Seven other police officers and two civilians were wounded in the ambush in downtown Dallas on Thursday night, officials said. Police killed the gunman, identified by a U.S. government source as Micah Xavier Johnson, with a bomb-carrying robot after cornering him in a parking lot, ending an hours-long standoff.
The sound of gunfire from a high-powered rifle sent a panicked crowd of hundreds of protesters screaming and running for their lives near the end of a march to protest police killings of black men this week in Minnesota and Louisiana. Police officers at the time believed they were under attack by several gunmen in multiple locations.
The Louisiana and Minnesota shootings, both now the subject of federal investigations, were the latest in a series of police killings that have triggered protests over police use of force against black suspects and racial disparities in the American criminal justice system.
Black Lives Matter, a decentralized movement, arose after those killings to protest the treatment of black people by U.S. law enforcement.
"This was a well-planned, well-thought-out, evil tragedy by these suspects. And we won't rest until we bring everyone involved to justice," Dallas Police Chief David Brown said. "We are determined to not let this person steal this democracy from us."
During lengthy negotiations with police, the gunman told reporters he was angry about the Louisiana and Minnesota killings, Brown told reporters.
"The suspect said he was upset about Black Lives Matter," said Brown, who is black. "The suspect said he was upset at white people. The suspect stated that he wanted to kill white people, especially white officers."
Johnson was a member of the group "Black Panther Party Mississippi" on Facebook, which has over 200 members. Earlier this month he shared a video showing what he described as white people killing what looked like dolphins or whales.
"Look at the joy on their faces. Why do so many whites (not all) enjoy killing and participating in the death of innocent beings," Johnson wrote. Its authenticity could not be immediately confirmed.
'HEARTACHE AND DEVASTATION'
Authorities said that the gunman fired at least some of the shots in the attack but have not ruled out that other shooters were involved. Details on how the shootings unfolded remained unclear. It also was not clear how one person could have shot so many officers, though video of the attack taken by a witness shows a gunman carrying an assault-style weapon and carrying large amounts of ammunition.
The video shows a man with a rifle crouching at ground level and charging at and then shooting another person who appeared to be wearing a uniform. That person then collapsed to the ground.
Reuters could not immediately confirm the authenticity of the video.
It was the deadliest day for police in the United States since the Sept. 11, 2001, attacks.
The U.S. Army said Johnson had served as a private first class in the Army Reserve, made up of part-time soldiers, and was deployed to Afghanistan from November 2013 to July 2014. It said Johnson served from March 2009 to April 2015 and was a carpentry and masonry specialist with the 420th Engineering Brigade based in Texas.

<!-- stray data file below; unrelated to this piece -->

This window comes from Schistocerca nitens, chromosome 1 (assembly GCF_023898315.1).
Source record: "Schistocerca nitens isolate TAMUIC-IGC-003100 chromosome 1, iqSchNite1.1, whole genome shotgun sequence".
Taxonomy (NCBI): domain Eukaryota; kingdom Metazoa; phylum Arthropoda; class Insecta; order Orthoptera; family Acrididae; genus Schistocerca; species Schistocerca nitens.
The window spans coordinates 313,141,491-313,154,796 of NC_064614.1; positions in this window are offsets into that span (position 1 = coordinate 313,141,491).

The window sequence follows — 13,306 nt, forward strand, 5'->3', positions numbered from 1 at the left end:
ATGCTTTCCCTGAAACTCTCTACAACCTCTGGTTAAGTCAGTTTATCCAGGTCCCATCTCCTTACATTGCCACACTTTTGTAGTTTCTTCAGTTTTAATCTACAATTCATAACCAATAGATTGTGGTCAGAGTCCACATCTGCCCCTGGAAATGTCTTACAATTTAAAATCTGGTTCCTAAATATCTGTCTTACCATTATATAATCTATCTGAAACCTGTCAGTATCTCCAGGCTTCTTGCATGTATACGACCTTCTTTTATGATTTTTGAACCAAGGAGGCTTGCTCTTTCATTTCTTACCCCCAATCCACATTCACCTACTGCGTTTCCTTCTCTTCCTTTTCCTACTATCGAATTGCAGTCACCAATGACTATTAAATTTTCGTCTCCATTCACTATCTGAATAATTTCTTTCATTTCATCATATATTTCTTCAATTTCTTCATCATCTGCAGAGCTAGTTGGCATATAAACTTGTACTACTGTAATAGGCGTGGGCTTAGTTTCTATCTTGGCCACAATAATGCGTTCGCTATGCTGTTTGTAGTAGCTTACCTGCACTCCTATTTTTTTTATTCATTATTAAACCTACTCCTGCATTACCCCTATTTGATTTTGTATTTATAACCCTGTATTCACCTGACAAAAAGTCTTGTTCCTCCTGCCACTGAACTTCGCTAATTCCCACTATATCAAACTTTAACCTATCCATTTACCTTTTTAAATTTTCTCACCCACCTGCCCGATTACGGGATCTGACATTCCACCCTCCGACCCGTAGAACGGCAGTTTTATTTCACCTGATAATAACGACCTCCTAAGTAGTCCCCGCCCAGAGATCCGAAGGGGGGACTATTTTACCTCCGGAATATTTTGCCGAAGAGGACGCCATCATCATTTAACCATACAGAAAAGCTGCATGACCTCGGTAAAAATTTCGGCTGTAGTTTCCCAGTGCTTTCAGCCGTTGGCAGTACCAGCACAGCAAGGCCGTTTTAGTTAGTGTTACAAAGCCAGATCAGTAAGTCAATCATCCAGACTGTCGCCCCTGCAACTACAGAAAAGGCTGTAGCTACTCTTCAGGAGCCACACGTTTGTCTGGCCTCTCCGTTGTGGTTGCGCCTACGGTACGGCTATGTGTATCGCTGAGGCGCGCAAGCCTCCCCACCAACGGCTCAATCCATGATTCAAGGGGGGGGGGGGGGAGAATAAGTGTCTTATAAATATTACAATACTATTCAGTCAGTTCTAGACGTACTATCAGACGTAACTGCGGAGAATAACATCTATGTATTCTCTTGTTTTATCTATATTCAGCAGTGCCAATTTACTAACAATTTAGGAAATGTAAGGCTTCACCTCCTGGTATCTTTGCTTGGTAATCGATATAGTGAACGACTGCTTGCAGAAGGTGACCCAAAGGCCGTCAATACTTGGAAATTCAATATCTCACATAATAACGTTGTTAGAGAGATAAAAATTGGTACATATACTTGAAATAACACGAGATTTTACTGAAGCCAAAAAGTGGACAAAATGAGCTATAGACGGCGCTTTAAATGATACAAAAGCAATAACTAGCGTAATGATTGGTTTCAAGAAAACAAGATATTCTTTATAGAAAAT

President Barack Obama called the shooting "a vicious, calculated and despicable attack on law enforcement." Obama, who was in Poland for a NATO summit and has been stymied by the Republican-led Congress in his bid for new gun control laws, added, "We also know when people are armed with powerful weapons unfortunately it makes attacks like these more deadly and more tragic."
Three of the slain officers were identified on Friday. One was Brent Thompson, 43, who joined the Dallas Area Rapid Transit police department in 2009, according to police. Another was Patricio Zamarripa, 32, an U.S. Navy veteran, according to his family. Also killed was Michael Krol, 40, according to the Wayne County Sheriff's Office in Michigan, where he used to work.
Reverend Jeff Hood, an organizer of Thursday night's protest in Dallas, said he had been chatting with some of the police officers on the street when gunfire erupted.
"I saw what I believe were two police officers that went down. I didn't know what to do," Hood told reporters on Friday. "If we continue to turn to violence, we are going to continue to see heartache and devastation."
A string of killings of black men and boys by police in cities including Ferguson, Missouri, New York, Baltimore, Chicago, Cleveland, Tulsa, Oklahoma and North Charleston, South Carolina gave rise to the Black Lives Matter movement against excessive police force.
A Twitter account describing itself as representing the Black Lives Matter movement sent the message: "Black Lives Matter advocates dignity, justice and freedom. Not murder."
Police in Dallas said they were questioning two occupants of a Mercedes they had pulled over after seeing a man throwing a camouflage bag inside the back of the vehicle, which then sped off on a downtown street. A woman was also taken into custody near the garage where the standoff took place.
The Dallas shootings happened as otherwise largely peaceful protests unfolded around the United States after the police shooting of Philando Castile, a 32-year-old black man, on Wednesday during a traffic stop near St. Paul, Minnesota.
The day earlier, police in Baton Rouge, Louisiana, shot dead Alton Sterling, 37, while responding to a call alleging he had threatened someone with a gun.
Both killings were captured on video, with Castile's girlfriend broadcasting the bloody aftermath of his shooting live on the internet.
Cleveland police officials have tightened their security plan for the July 18-21 Republican National Convention as a result of the shootings of in Dallas, Deputy Police Chief Ed Tomba said.
Banner/thumbnail credit: Reuters, Mario Anzuoni